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Catalytic function of Drosophila melanogaster glutathione Sâtransferase DmGSTS1â1 (GSTâ2) in conjugation of lipid peroxidation end products
- Singh, Sharda P., Coronella, Julia A., BeneÅ¡, Helen, Cochrane, Bruce J., Zimniak, Piotr
- European journal of biochemistry 2001 v.268 no.10 pp. 2912-2923
- Drosophila melanogaster, Escherichia coli, adults, alleles, cytotoxicity, etiology, flight, flight muscles, glutathione, glutathione transferase, imagos, insects, lipid peroxidation, mammals, metabolism, oxidation, oxidative stress, protective effect, protein content, tissues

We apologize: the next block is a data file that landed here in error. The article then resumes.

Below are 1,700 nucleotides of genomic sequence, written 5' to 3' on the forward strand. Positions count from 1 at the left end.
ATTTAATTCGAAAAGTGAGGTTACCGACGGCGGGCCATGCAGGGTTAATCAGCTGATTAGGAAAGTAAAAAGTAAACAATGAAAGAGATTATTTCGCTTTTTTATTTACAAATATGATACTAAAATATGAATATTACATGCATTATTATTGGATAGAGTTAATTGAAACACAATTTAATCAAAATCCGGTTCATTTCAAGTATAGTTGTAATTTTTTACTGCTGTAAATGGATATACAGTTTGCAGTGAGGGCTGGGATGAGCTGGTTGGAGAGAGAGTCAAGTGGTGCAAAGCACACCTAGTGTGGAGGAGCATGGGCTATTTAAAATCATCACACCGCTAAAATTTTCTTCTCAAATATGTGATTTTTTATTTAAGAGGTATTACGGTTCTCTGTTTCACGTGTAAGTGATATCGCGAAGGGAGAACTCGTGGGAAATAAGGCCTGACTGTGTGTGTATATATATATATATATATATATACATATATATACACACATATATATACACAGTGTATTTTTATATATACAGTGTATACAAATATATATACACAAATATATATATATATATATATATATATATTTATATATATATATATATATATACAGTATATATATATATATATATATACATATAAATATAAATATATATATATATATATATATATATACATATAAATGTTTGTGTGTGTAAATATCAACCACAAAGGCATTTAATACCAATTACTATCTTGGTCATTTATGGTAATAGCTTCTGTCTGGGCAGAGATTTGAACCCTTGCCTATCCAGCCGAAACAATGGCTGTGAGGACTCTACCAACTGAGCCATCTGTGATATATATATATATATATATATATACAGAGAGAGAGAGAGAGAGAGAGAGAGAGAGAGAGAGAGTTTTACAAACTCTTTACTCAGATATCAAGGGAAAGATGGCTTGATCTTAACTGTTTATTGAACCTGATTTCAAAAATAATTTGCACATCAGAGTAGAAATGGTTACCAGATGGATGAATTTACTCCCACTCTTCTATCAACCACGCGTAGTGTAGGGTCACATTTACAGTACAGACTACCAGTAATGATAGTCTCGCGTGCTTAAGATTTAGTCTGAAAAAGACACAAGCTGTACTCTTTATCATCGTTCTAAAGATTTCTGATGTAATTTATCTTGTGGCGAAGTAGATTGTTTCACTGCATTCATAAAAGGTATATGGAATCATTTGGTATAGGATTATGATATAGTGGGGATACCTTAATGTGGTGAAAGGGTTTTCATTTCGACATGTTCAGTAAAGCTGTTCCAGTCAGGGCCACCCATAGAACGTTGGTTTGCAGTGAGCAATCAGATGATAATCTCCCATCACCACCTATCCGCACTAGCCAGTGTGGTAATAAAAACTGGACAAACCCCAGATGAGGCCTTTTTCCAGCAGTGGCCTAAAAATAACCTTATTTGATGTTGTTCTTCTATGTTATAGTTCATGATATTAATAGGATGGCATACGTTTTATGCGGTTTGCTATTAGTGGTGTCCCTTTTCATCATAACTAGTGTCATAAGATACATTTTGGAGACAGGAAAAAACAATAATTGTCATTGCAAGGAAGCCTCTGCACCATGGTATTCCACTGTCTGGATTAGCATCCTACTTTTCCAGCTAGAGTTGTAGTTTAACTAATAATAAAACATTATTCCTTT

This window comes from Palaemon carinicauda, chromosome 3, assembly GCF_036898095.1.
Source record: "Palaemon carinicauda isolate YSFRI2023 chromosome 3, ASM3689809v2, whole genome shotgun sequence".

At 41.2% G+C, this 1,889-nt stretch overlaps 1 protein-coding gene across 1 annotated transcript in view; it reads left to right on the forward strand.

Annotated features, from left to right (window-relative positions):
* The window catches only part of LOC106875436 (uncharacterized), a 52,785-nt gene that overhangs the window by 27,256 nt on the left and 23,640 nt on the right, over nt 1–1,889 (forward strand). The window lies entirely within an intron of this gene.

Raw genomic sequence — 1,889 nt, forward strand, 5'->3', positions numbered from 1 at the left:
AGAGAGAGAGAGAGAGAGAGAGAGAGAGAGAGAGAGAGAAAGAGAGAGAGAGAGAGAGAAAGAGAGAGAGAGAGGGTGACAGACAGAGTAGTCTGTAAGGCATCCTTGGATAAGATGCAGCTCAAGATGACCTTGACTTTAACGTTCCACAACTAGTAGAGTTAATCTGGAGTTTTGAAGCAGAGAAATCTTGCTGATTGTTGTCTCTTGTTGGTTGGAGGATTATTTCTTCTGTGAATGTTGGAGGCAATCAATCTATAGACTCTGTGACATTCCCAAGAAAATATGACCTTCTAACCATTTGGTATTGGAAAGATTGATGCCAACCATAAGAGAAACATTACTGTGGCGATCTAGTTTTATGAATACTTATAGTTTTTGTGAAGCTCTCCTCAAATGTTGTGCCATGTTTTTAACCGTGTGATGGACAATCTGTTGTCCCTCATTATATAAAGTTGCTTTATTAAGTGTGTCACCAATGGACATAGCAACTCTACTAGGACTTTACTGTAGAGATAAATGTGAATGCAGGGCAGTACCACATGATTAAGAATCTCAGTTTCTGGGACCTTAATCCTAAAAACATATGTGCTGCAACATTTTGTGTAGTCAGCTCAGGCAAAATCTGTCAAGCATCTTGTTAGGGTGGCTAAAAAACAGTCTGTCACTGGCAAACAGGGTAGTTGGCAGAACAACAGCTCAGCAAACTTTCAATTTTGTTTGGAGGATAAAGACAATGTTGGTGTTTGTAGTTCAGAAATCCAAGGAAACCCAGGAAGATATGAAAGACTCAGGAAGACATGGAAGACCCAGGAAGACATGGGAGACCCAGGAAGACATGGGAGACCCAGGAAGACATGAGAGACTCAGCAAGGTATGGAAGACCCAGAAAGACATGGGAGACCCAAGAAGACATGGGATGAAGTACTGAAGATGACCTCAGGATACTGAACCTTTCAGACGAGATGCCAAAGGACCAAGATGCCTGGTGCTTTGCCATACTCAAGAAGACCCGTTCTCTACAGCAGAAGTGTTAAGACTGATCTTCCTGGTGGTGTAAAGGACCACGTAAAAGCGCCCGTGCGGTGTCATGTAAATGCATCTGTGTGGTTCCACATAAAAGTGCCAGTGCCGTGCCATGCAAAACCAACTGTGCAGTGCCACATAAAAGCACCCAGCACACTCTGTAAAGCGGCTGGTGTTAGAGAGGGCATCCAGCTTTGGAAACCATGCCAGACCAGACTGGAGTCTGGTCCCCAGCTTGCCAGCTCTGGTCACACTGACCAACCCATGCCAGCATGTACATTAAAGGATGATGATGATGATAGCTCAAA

- Drosophila melanogaster glutathione Sâtransferase DmGSTS1â1 (earlier designated as GSTâ2) is related to sigma class GSTs and was previously described as an indirect flight muscleâassociated protein with no known catalytic properties. We now report that DmGSTS1â1 isolated from Drosophila or expressed in Escherichia coli is essentially inactive toward the commonly used synthetic substrate 1âchloroâ2,4âdinitrobenzene (CDNB), but has relatively high glutathioneâconjugating activity for 4âhydroxynonenal (4âHNE), an electrophilic aldehyde derived from lipid peroxidation. 4âHNE is thought to have signaling functions and, at higher concentrations, has been shown to be cytotoxic and involved in the etiology of various degenerative diseases. Drosophila strains carrying Pâelement insertions in the GstS1 gene have a reduced capacity for glutathione conjugation of 4âHNE. In flies with both, one, or none of the GstS1 alleles disrupted by Pâelement insertion, there is a linear correlation between DmGSTS1â1 protein content and 4âHNEâconjugating activity. This correlation indicates that in adult Drosophila 70âÂ±â6% of the capacity to conjugate 4âHNE is attributable to DmGSTS1â1. The high abundance of DmGSTS1â1 (approximately 2% of the soluble protein in adult flies) and its previously reported localization in tissues that are either highly aerobic (indirect flight muscle) or especially sensitive to oxidative damage (neuronal tissue) suggest that the enzyme may have a protective role against deleterious effects of oxidative stress. Such function in insects would be analogous to that carried out in mammals by specialized alpha class glutathione Sâtransferases (e.g. GSTA4â4). The independent emergence of 4âHNEâconjugating activity in more than one branch of the glutathione Sâtransferase superfamily suggests that 4âHNE catabolism may be essential for aerobic life.